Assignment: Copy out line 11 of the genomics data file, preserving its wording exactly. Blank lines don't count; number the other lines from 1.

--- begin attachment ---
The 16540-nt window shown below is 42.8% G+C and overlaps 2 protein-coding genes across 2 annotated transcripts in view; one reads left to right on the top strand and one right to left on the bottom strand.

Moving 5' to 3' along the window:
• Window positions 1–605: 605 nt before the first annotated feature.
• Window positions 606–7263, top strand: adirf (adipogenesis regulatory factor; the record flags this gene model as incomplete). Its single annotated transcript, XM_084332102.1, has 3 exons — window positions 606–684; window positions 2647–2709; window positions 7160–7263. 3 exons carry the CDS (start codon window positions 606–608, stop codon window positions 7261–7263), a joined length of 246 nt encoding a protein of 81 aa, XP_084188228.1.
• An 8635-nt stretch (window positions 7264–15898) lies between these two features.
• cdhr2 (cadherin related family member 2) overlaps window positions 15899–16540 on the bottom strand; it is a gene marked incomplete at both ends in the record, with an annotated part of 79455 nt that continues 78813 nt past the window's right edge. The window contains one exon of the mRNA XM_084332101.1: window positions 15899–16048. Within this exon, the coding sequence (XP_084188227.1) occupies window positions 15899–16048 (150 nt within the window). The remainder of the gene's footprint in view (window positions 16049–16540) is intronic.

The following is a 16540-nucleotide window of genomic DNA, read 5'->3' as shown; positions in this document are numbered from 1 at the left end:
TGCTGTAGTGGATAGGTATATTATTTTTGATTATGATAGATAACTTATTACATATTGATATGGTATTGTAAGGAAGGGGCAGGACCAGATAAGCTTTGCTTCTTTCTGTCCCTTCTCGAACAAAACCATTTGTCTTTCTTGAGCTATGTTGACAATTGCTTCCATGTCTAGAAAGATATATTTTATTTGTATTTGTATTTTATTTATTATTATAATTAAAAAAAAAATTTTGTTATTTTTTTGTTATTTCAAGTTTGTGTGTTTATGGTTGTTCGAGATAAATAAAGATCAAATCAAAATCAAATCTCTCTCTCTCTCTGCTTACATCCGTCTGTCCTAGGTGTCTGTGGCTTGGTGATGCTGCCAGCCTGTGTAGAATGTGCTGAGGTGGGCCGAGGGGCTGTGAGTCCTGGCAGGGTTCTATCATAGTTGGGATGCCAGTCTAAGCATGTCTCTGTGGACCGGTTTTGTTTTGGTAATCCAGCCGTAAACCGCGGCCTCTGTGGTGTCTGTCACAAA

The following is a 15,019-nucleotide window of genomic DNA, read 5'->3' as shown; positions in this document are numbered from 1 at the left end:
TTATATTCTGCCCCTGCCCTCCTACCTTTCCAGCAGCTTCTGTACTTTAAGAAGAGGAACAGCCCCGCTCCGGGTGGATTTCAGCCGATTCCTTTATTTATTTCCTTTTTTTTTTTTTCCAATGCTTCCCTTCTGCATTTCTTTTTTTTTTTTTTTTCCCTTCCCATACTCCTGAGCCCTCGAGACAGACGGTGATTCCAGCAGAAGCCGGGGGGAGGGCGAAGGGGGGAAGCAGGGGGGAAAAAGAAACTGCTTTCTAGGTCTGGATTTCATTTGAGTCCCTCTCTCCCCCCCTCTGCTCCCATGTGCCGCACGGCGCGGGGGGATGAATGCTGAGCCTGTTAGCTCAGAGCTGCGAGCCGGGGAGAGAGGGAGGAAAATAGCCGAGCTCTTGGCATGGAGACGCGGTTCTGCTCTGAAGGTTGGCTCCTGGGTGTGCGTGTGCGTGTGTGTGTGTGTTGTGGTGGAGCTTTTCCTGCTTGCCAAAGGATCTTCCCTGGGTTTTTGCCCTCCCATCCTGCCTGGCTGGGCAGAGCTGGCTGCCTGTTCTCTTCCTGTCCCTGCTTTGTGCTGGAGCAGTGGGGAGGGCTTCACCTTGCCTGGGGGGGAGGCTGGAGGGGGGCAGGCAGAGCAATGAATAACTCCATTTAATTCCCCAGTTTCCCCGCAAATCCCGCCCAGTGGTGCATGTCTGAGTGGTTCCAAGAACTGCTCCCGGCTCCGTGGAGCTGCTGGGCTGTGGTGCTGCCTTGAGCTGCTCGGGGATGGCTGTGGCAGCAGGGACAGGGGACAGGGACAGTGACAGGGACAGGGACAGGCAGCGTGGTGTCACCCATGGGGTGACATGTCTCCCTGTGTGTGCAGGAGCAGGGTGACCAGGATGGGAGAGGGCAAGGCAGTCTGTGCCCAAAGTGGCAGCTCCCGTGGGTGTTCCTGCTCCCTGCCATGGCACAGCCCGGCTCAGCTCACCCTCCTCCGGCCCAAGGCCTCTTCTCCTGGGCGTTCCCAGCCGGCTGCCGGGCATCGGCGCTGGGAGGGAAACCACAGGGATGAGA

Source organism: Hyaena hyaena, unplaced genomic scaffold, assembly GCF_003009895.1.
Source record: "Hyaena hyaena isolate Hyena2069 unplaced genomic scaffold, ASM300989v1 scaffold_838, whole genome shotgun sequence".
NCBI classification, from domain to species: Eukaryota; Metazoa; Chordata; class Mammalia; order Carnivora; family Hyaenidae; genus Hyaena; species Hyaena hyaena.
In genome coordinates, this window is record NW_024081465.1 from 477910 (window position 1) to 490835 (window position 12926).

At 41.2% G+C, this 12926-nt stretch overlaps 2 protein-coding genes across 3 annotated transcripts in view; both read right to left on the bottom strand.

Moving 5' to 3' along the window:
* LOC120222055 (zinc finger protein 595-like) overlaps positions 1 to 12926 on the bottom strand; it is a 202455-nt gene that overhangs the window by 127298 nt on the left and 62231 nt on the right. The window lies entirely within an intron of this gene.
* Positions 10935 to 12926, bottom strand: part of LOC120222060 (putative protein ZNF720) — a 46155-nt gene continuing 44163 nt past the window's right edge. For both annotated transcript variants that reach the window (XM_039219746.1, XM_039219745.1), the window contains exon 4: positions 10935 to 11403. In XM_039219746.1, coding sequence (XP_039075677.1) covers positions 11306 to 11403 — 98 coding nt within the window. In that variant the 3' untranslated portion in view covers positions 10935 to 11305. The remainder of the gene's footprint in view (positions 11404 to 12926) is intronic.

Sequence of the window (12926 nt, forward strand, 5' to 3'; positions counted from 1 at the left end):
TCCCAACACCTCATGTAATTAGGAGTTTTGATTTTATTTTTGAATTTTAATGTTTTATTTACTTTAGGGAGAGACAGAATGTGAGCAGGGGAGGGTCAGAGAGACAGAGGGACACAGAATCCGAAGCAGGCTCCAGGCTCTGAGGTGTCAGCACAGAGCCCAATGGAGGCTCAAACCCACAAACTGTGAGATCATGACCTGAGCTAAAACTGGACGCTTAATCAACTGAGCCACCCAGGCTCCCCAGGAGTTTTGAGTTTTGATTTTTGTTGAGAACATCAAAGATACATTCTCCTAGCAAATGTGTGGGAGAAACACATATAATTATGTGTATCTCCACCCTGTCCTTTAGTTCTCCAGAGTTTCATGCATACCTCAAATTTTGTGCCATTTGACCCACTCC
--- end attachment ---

Source organism: Hyaena hyaena, unplaced genomic scaffold, assembly GCF_003009895.1.